Sound quality is paramount on these and the level of detail in both the bass and treble department is simply sublime. If you’re an audiophile, you’ll appreciate these on your head – there’s no compromise on audio quality, especially with Bluetooth aptX HD being used.
Key specs – Headphone type: Over-ear; Built-in microphone and music control buttons: Yes; Plug type: 3.5mm jack; Weight: 342g; Cable length: 1.5m
Nuraphone: Headphones that adapt to your hearing
Price: £350 | Amazon
Combining the best of in-ear and over-the-ear headphones with technology that can tell how sensitive your ears are to various sound frequencies, the Nuraphones are among the best headphones we’ve listened to in their price bracket. As well as sounding great, the Nuraphone does pretty much everything you’d want from a pair of headphones costing £349.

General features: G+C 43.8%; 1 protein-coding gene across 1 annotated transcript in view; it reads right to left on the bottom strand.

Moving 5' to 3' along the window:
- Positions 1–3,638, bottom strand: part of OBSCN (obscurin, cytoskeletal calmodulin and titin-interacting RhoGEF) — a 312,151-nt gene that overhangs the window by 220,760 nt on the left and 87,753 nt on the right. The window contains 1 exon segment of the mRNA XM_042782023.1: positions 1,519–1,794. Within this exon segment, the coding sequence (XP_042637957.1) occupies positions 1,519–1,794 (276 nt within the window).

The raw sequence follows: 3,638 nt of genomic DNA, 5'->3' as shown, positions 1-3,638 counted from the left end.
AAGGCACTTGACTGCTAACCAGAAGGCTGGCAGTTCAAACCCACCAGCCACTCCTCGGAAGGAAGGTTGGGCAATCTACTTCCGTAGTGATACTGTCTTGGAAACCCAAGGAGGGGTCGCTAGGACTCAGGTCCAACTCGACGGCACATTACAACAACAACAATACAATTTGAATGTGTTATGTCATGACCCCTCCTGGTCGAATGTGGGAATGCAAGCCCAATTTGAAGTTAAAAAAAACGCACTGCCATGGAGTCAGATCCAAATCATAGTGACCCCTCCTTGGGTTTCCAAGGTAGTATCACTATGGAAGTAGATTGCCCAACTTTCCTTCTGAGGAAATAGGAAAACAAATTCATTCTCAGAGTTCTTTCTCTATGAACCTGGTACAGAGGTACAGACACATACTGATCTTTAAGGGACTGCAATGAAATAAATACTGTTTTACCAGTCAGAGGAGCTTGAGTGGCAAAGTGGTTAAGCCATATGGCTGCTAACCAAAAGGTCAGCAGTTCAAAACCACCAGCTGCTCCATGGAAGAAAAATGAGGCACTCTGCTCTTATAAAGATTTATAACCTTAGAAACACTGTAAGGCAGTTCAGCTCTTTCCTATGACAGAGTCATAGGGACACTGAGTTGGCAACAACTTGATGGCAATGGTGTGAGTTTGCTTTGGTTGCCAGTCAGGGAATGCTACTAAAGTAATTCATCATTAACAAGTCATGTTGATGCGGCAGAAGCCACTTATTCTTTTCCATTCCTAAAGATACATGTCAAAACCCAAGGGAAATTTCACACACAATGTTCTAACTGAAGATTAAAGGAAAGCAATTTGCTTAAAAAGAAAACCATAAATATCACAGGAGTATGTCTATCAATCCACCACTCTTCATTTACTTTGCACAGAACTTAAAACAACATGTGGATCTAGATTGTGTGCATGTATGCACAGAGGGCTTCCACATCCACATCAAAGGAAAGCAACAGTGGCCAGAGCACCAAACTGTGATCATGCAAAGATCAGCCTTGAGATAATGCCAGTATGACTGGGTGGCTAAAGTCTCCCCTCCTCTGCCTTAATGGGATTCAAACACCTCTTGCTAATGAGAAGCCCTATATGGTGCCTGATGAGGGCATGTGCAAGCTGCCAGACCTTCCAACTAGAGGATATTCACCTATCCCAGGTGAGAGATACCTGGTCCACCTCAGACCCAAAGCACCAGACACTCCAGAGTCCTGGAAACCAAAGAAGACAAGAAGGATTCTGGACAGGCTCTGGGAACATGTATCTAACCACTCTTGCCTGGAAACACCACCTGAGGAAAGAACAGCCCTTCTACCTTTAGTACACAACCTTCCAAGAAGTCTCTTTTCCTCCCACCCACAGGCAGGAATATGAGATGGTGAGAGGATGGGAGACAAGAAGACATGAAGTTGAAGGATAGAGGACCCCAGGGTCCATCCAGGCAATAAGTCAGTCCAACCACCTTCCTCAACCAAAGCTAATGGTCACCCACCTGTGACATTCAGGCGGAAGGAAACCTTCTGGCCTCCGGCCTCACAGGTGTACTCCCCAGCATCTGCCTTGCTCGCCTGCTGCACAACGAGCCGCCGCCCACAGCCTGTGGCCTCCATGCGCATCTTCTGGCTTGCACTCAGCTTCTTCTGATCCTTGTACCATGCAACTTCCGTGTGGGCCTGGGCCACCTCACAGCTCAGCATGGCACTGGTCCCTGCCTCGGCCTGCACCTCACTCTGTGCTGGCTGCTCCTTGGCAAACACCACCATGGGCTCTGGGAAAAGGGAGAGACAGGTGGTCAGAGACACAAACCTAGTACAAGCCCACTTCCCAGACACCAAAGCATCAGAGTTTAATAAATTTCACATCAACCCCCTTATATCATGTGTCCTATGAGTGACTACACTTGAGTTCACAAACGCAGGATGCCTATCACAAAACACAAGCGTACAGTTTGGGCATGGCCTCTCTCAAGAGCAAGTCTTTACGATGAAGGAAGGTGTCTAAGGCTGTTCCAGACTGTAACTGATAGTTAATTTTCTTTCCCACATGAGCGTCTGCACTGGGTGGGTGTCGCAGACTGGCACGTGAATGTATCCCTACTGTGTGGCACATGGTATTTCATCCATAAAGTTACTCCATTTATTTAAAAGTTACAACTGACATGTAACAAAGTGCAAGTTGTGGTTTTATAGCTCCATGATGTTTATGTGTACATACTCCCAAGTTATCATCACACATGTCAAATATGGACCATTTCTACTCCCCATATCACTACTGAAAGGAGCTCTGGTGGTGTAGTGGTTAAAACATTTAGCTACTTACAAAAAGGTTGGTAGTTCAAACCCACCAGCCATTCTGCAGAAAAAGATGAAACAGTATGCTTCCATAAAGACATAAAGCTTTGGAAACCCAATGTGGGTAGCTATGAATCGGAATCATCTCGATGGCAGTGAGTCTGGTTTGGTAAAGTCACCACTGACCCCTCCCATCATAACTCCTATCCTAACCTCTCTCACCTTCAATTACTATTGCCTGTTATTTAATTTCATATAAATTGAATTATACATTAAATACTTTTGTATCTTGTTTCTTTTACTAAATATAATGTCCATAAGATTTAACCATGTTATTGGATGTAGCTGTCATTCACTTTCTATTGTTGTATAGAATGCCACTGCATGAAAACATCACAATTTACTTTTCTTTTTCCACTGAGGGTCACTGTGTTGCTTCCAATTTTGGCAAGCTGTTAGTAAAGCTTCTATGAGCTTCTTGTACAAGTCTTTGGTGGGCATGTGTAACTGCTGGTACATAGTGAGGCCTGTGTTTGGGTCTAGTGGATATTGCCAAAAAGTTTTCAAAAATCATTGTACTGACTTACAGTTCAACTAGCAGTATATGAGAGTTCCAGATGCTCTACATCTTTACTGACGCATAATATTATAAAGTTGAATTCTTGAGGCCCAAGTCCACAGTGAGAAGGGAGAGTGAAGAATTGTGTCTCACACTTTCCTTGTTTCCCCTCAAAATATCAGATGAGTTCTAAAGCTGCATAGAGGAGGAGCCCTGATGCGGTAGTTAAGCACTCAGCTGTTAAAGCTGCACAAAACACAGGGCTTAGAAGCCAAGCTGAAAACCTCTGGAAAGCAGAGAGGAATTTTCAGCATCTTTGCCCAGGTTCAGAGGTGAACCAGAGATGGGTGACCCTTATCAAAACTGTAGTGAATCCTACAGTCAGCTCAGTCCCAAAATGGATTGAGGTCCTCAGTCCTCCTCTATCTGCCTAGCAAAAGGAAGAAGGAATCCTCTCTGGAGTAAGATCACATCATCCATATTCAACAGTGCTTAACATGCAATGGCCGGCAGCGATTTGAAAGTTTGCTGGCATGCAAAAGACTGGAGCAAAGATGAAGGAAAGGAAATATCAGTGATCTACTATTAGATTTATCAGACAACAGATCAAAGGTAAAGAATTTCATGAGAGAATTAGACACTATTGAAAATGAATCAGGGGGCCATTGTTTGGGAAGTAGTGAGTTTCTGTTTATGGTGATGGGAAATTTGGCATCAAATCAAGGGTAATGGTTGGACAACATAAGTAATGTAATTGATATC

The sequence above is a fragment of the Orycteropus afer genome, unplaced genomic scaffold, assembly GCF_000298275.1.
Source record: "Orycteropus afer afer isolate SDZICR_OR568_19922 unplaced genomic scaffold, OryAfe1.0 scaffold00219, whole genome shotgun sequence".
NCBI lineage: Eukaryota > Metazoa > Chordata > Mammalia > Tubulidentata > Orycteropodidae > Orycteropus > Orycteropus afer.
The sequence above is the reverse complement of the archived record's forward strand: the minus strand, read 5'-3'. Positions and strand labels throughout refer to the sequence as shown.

They have active noise cancellation, allow you to connect wirelessly via Bluetooth aptX, have exceptionally good battery life and build quality – and they also let you hook up via digital or analogue cable. The Nuraphone is among the most innovative and best-sounding pair of headphones money can buy.
Key specs – Headphone type: Over/in-ear; Built-in microphone and music control buttons: Yes; Plug type: Proprietary to Lightning, USB Type-C or 3.5mm analogue; Weight: 329g; Cable length: 1.2m